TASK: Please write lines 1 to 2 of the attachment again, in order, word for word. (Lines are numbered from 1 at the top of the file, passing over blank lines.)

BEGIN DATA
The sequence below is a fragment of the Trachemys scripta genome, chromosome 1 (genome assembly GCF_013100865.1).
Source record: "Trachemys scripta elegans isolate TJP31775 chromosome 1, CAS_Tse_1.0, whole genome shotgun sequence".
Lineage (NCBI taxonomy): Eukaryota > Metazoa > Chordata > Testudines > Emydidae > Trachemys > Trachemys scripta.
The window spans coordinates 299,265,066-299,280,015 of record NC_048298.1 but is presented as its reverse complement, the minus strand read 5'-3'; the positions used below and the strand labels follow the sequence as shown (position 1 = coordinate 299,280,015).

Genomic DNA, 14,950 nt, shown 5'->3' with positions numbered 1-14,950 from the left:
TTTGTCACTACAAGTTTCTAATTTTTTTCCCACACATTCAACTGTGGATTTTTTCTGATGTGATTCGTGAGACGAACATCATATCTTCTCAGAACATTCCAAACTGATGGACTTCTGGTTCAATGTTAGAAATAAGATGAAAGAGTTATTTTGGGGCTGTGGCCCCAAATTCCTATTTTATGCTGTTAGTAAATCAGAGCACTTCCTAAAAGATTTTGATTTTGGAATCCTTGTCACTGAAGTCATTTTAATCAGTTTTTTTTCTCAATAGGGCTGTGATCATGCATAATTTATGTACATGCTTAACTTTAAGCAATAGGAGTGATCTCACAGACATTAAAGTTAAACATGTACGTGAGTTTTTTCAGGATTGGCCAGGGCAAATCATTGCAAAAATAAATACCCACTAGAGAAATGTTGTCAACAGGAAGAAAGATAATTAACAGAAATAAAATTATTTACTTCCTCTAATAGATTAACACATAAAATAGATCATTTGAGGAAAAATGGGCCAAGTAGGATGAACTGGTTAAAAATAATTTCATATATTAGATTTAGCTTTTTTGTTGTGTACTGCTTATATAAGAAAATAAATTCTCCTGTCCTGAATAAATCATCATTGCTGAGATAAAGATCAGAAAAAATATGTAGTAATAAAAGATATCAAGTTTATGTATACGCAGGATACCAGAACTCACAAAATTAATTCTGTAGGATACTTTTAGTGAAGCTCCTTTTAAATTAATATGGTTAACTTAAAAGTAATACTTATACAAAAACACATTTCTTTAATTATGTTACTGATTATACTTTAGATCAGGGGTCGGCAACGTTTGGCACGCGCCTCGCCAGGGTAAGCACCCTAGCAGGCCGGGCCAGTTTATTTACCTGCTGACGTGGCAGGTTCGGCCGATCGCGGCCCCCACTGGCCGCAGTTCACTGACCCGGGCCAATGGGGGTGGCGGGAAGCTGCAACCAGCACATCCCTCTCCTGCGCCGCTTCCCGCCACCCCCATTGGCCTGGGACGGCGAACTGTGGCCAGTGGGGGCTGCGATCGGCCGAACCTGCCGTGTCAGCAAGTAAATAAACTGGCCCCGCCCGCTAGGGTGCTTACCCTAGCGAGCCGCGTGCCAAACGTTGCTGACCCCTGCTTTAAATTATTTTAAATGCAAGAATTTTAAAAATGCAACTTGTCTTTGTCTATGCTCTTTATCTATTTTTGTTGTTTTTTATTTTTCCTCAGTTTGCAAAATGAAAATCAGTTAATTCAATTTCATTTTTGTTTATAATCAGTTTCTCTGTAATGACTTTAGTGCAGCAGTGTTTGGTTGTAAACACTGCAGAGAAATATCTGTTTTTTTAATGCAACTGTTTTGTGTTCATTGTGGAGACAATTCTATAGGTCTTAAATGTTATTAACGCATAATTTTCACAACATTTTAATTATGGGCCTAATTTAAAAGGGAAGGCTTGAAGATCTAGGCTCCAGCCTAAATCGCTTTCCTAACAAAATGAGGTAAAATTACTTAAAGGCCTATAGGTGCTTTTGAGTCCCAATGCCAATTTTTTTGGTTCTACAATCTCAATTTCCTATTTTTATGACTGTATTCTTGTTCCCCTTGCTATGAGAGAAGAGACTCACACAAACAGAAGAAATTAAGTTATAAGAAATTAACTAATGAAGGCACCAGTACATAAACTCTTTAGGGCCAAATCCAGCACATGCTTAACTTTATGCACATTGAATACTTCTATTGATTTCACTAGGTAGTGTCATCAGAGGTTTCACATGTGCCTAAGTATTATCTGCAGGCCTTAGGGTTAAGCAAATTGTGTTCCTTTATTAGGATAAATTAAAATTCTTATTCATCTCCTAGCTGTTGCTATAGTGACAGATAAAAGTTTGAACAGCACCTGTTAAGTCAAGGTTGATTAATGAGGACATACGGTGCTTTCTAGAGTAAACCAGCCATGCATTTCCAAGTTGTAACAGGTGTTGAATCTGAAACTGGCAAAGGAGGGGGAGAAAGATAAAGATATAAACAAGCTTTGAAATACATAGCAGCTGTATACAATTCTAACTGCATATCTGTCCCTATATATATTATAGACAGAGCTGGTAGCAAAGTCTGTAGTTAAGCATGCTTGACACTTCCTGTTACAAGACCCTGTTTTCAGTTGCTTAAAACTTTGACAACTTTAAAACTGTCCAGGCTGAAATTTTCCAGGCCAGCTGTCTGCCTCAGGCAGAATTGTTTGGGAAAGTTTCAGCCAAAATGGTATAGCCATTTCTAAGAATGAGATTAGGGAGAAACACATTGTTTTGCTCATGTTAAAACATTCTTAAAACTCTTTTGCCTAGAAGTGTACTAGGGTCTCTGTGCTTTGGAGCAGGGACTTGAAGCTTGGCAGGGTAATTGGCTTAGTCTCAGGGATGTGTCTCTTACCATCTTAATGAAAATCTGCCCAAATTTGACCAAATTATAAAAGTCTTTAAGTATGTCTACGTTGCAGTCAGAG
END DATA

The sequence below is a fragment of the Trachemys scripta genome, chromosome 1 (genome assembly GCF_013100865.1).
Source record: "Trachemys scripta elegans isolate TJP31775 chromosome 1, CAS_Tse_1.0, whole genome shotgun sequence".